• The National Science Foundation also supports something called Find Out Why, where you can find out why baseballs burst off the bat of Mark McGwire or what makes a playground slide slippery.
  • The National Gallery of Art offers a walking tour of a sequence of paintings led by a gentleman with a British accent on tape.
  • The Library of Congress, NASA, Smithsonian, The Peace Corps, Department of Energy, and more than 75 children's websites can be accessed through the FREE website, as well.

It is easy to put up a website, but we are committed to maintaining and improving it. We add approximately 20 new resources per month to it. We also feature a new Great Resource on the homepage each day. Well that is great for finding federal resources for teaching and learning, but what about all the other resources that are not federally supported? Back when there was a furlough about three-and-one-half years ago, Keith Stubbs and I were thinking . . . I actually took a laptop home and, having been a teacher, I thought the Internet would be a great place to find lesson plans. That is what I would want. What we have learned is that one of the most popular things with teachers is lesson ideas and teaching materials. But teachers need to know where to find them. They are scattered across websites. So, about 3 years ago, we launched a project, actually Keith Stubbs did, called the Gateway to Educational Materials (GEM) - to make it possible one day for teachers to type in a topic and a grade level, a search goes out to multiple participating websites and brings back lesson plans and instructional materials. There are today about 7,000 lesson plans and other kinds of instructional materials in GEM. There are 100 organizations participating. GEM is featured on the homepage of the National Education Association, so it is already very popular, and we still have yet to announce it. I still have to find time to write a press release. Those are the main four services I wanted to tell you about.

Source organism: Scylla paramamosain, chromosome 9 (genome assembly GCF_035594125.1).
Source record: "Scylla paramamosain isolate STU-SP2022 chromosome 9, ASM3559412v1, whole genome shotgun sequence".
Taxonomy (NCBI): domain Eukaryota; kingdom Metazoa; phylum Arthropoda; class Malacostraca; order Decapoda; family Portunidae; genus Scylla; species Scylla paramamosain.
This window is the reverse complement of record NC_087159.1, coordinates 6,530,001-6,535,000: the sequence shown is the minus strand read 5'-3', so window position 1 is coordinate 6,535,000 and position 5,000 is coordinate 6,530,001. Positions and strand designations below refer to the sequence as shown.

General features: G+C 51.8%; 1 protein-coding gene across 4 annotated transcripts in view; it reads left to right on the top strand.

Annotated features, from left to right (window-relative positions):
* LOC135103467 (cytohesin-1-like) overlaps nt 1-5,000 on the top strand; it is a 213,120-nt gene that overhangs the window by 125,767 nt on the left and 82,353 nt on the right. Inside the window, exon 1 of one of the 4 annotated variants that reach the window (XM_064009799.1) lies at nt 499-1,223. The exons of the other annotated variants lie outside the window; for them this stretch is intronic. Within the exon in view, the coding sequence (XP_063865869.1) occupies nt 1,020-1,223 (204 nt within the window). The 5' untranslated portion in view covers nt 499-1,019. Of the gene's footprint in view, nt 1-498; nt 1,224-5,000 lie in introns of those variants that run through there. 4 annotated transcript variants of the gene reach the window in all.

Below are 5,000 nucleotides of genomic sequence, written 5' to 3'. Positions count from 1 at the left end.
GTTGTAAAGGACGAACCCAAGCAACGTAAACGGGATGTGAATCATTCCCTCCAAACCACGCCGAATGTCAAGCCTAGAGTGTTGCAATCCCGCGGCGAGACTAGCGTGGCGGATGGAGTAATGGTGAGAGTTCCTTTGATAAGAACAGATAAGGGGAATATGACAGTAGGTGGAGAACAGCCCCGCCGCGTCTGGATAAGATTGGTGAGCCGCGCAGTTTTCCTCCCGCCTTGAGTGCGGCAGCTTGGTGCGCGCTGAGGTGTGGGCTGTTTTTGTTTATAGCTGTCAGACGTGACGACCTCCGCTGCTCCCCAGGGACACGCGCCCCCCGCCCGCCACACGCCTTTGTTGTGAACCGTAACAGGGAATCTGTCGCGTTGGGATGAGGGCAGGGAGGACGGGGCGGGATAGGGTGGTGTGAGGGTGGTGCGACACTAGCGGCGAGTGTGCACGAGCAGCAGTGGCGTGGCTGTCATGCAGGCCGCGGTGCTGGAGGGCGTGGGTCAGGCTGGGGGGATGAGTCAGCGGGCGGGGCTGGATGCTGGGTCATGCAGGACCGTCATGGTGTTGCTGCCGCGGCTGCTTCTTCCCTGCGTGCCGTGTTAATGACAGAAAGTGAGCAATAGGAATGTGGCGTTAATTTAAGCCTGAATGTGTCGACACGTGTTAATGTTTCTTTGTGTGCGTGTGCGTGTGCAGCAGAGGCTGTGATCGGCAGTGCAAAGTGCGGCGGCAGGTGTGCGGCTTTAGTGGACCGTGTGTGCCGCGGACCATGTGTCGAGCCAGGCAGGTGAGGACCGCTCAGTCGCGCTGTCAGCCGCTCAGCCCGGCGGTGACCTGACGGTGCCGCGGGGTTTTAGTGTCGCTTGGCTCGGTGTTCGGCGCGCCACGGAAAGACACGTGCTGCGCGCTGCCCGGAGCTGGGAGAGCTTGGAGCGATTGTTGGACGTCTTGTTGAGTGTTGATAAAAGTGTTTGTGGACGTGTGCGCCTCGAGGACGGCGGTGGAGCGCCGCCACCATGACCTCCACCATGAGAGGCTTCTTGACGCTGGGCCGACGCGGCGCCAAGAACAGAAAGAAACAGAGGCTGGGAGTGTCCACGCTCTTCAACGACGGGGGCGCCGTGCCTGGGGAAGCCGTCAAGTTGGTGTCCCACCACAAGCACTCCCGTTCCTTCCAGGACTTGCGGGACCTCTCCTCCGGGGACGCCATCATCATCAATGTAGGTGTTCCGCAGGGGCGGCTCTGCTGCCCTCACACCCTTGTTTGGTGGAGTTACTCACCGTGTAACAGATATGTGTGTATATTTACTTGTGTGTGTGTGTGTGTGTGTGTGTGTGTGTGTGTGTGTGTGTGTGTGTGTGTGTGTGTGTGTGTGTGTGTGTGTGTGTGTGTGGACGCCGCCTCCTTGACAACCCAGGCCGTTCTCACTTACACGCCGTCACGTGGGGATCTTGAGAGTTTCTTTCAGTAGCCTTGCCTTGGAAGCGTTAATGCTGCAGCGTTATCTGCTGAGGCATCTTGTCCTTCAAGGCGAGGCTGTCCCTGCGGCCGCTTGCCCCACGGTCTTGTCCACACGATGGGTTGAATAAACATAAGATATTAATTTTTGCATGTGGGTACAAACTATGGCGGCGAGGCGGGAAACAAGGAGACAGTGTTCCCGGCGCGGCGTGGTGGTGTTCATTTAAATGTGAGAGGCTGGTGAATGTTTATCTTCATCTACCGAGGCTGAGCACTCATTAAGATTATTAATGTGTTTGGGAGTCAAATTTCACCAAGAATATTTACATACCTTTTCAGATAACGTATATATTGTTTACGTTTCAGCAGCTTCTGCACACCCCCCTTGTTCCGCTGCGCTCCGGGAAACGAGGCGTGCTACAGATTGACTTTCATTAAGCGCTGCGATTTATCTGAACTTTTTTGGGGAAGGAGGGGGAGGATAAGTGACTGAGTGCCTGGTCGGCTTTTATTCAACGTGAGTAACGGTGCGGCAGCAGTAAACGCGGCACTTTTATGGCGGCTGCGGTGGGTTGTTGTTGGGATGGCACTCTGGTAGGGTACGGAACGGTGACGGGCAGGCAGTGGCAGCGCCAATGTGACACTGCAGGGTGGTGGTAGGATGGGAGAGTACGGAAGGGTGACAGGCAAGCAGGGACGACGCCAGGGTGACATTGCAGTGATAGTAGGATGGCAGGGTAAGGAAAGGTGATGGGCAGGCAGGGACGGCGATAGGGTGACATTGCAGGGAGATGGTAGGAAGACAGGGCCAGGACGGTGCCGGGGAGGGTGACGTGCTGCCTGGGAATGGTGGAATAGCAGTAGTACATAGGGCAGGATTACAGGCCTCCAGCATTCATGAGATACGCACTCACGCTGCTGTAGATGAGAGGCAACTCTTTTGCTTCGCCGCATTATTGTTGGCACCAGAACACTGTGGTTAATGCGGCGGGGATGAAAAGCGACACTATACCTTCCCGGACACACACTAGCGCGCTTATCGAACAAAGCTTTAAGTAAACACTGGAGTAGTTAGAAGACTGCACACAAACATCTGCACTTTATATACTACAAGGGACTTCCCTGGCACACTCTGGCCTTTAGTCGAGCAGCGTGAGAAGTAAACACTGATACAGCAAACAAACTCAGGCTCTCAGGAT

Lastly, we are experimenting. Most of these started as experiments. One experiment we are doing currently is Teachers Discuss. We have had a listserve of 300 award-winning teachers across the country for about six years. I read that for the first three years and said, "This is a crime," because it is a private listserve that only these 150 teachers (at that time) can read. It was part of our National Teacher Forum. So, we paid ten of the teachers to take all the messages on that listserve on class size, or how to get kids to do homework, or other topics, and distill all of those messages into a sort of introduction to what teachers think about a topic. Then we put that distillation up on this site, and invited other teachers and others to come and share their views on those challenges. You are welcome to visit that as well.

Another experiment we are currently doing is called Ask EdInfo. We invited 13,000 readers (at that time) to send in a question on an education challenge that they faced. We distilled the questions so that they were crystal clear, put them on our web board and invited the 13,000 readers to share their solutions and ideas on those challenges. Both of these experiments are going through growing pains. Some of the challenges that Judy just put her finger on we are experiencing as well. Everything online, in my book, is about four times as hard as we think it will be at the beginning; but if it succeeds, it is worth it. About half of the things we do succeed. I would be happy to answer any questions or hear any thoughts about any of these services or about what you think the Department of Education ought to be doing.